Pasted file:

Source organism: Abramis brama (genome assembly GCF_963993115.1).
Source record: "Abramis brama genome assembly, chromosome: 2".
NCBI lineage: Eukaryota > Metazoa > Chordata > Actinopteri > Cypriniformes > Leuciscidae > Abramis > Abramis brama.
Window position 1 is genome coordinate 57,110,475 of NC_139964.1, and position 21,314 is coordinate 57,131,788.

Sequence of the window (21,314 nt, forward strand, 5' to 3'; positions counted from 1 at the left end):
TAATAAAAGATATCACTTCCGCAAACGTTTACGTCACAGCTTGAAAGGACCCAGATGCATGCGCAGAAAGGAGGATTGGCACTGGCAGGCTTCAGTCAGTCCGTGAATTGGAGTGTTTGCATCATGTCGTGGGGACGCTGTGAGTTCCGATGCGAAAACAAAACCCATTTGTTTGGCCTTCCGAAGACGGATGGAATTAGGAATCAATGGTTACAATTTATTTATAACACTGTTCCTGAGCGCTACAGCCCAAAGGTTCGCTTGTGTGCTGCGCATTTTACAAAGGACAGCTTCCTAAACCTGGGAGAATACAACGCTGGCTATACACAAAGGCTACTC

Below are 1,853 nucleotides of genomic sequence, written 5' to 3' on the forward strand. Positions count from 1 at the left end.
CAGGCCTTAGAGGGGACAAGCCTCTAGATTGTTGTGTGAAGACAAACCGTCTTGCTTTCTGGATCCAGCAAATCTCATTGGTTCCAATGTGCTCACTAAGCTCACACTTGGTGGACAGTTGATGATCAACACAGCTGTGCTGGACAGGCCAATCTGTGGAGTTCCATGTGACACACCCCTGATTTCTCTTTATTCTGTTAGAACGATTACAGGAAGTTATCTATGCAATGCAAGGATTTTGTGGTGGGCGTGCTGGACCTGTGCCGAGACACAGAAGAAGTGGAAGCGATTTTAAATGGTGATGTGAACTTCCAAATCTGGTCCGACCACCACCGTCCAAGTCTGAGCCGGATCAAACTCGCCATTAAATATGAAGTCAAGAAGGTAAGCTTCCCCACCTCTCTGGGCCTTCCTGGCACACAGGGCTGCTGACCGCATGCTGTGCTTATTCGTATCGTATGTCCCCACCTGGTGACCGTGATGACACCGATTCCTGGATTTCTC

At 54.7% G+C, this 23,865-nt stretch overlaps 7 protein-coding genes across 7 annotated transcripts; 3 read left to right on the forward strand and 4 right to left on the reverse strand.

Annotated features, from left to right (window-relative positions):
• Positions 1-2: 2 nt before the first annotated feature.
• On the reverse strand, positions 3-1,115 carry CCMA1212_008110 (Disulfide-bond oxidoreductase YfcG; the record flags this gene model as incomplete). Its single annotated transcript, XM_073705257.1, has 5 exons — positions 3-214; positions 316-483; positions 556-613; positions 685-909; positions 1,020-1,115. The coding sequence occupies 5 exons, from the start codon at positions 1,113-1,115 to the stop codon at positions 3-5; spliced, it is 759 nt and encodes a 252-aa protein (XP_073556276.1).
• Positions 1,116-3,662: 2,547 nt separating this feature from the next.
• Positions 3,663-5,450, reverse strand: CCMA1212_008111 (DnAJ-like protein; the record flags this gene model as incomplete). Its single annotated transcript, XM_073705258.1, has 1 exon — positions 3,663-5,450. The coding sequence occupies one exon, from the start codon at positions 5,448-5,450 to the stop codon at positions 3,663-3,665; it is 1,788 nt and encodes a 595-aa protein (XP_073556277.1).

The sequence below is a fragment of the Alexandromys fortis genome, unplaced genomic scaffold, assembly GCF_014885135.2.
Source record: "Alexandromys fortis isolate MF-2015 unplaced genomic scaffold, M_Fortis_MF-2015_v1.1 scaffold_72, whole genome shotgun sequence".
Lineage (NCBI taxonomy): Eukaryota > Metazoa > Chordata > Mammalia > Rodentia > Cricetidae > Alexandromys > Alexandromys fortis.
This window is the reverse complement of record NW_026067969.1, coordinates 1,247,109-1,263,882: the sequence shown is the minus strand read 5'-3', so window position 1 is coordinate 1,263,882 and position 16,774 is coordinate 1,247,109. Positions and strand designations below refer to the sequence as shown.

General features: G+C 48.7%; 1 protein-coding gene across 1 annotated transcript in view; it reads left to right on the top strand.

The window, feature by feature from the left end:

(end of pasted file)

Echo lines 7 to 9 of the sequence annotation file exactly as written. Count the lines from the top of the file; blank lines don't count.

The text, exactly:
Below are 1,853 nucleotides of genomic sequence, written 5' to 3' on the forward strand. Positions count from 1 at the left end.
CAGGCCTTAGAGGGGACAAGCCTCTAGATTGTTGTGTGAAGACAAACCGTCTTGCTTTCTGGATCCAGCAAATCTCATTGGTTCCAATGTGCTCACTAAGCTCACACTTGGTGGACAGTTGATGATCAACACAGCTGTGCTGGACAGGCCAATCTGTGGAGTTCCATGTGACACACCCCTGATTTCTCTTTATTCTGTTAGAACGATTACAGGAAGTTATCTATGCAATGCAAGGATTTTGTGGTGGGCGTGCTGGACCTGTGCCGAGACACAGAAGAAGTGGAAGCGATTTTAAATGGTGATGTGAACTTCCAAATCTGGTCCGACCACCACCGTCCAAGTCTGAGCCGGATCAAACTCGCCATTAAATATGAAGTCAAGAAGGTAAGCTTCCCCACCTCTCTGGGCCTTCCTGGCACACAGGGCTGCTGACCGCATGCTGTGCTTATTCGTATCGTATGTCCCCACCTGGTGACCGTGATGACACCGATTCCTGGATTTCTC

At 54.7% G+C, this 23,865-nt stretch overlaps 7 protein-coding genes across 7 annotated transcripts; 3 read left to right on the forward strand and 4 right to left on the reverse strand.